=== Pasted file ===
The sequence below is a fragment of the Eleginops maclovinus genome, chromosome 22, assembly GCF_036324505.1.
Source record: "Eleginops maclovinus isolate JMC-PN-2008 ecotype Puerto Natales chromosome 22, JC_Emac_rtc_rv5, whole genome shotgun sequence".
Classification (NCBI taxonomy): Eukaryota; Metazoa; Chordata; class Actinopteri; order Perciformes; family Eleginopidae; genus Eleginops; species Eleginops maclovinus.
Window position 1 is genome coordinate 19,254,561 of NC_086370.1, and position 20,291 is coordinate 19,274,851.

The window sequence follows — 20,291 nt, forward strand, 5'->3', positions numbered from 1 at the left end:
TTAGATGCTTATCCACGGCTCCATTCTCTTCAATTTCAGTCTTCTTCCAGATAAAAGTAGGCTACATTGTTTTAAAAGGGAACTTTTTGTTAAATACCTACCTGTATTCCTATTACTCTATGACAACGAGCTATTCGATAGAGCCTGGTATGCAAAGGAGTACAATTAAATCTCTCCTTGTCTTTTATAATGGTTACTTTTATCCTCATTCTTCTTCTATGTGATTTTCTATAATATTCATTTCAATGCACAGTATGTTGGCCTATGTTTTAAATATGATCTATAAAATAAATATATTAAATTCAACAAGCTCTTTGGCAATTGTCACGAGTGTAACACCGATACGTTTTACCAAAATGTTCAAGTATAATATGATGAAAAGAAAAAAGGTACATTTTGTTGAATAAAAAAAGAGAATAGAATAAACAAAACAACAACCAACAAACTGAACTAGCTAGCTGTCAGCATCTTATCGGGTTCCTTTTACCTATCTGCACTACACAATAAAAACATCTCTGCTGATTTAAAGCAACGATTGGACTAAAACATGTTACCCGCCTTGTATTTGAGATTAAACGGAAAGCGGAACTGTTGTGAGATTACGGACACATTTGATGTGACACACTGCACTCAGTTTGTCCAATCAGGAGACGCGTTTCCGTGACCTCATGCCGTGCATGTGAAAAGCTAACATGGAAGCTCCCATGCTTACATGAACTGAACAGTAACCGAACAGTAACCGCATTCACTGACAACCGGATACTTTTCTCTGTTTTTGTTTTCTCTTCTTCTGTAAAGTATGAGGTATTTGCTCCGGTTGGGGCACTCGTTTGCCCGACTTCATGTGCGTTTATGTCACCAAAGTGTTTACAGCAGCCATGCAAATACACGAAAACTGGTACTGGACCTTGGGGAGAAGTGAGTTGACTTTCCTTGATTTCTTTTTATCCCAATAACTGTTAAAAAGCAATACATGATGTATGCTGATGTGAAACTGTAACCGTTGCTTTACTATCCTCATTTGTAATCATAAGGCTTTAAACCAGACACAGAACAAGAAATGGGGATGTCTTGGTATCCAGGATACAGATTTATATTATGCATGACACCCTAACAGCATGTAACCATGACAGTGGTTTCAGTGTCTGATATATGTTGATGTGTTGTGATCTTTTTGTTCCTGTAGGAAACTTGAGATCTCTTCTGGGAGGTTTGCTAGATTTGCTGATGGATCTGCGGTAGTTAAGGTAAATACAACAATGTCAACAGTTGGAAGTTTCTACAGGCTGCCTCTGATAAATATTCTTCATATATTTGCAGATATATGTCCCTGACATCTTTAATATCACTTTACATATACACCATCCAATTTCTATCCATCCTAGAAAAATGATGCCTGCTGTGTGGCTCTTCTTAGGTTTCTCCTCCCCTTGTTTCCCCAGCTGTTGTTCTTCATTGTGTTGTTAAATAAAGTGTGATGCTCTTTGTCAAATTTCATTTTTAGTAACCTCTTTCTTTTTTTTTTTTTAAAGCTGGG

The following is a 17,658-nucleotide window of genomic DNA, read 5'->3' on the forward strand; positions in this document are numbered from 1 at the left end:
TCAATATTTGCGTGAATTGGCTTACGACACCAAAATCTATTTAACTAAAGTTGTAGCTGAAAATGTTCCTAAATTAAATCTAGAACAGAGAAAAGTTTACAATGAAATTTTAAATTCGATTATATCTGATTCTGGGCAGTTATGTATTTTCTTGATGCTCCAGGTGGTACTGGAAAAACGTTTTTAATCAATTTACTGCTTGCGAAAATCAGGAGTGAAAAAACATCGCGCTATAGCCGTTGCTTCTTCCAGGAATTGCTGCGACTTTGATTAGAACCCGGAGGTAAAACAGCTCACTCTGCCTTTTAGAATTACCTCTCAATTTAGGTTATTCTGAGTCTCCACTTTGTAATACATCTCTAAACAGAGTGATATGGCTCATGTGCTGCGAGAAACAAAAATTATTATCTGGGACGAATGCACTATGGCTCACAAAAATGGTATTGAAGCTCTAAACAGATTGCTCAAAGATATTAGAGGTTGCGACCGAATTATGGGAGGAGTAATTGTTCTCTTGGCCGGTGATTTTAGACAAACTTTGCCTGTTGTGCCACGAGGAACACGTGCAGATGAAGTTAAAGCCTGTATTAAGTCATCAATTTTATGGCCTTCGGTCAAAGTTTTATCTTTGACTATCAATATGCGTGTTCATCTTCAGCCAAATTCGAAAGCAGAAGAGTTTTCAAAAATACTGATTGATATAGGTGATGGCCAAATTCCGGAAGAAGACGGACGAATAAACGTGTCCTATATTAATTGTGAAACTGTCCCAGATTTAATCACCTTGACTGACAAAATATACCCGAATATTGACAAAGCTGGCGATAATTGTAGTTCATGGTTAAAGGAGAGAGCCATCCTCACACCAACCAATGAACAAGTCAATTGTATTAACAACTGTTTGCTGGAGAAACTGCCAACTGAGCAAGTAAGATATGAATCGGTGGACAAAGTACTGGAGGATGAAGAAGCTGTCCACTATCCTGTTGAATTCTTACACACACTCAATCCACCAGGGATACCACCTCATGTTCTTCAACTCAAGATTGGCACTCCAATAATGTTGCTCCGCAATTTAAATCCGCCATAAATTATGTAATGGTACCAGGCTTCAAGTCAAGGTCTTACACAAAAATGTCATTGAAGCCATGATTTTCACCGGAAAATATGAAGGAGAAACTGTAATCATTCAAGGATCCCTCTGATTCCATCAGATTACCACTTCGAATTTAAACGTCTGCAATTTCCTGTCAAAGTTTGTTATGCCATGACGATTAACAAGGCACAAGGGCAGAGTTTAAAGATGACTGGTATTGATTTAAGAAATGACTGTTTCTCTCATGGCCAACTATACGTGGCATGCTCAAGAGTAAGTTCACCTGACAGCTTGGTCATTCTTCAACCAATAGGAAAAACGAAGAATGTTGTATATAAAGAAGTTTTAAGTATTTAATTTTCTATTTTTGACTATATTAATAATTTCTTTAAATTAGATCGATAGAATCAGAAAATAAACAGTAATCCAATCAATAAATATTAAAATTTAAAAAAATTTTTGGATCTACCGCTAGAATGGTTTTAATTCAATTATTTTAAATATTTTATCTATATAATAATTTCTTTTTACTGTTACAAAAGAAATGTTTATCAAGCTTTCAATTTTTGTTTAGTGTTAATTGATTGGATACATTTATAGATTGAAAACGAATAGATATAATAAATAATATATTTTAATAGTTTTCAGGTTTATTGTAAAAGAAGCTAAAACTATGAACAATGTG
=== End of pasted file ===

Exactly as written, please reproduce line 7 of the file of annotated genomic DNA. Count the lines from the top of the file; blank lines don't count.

The following is a 17,658-nucleotide window of genomic DNA, read 5'->3' on the forward strand; positions in this document are numbered from 1 at the left end: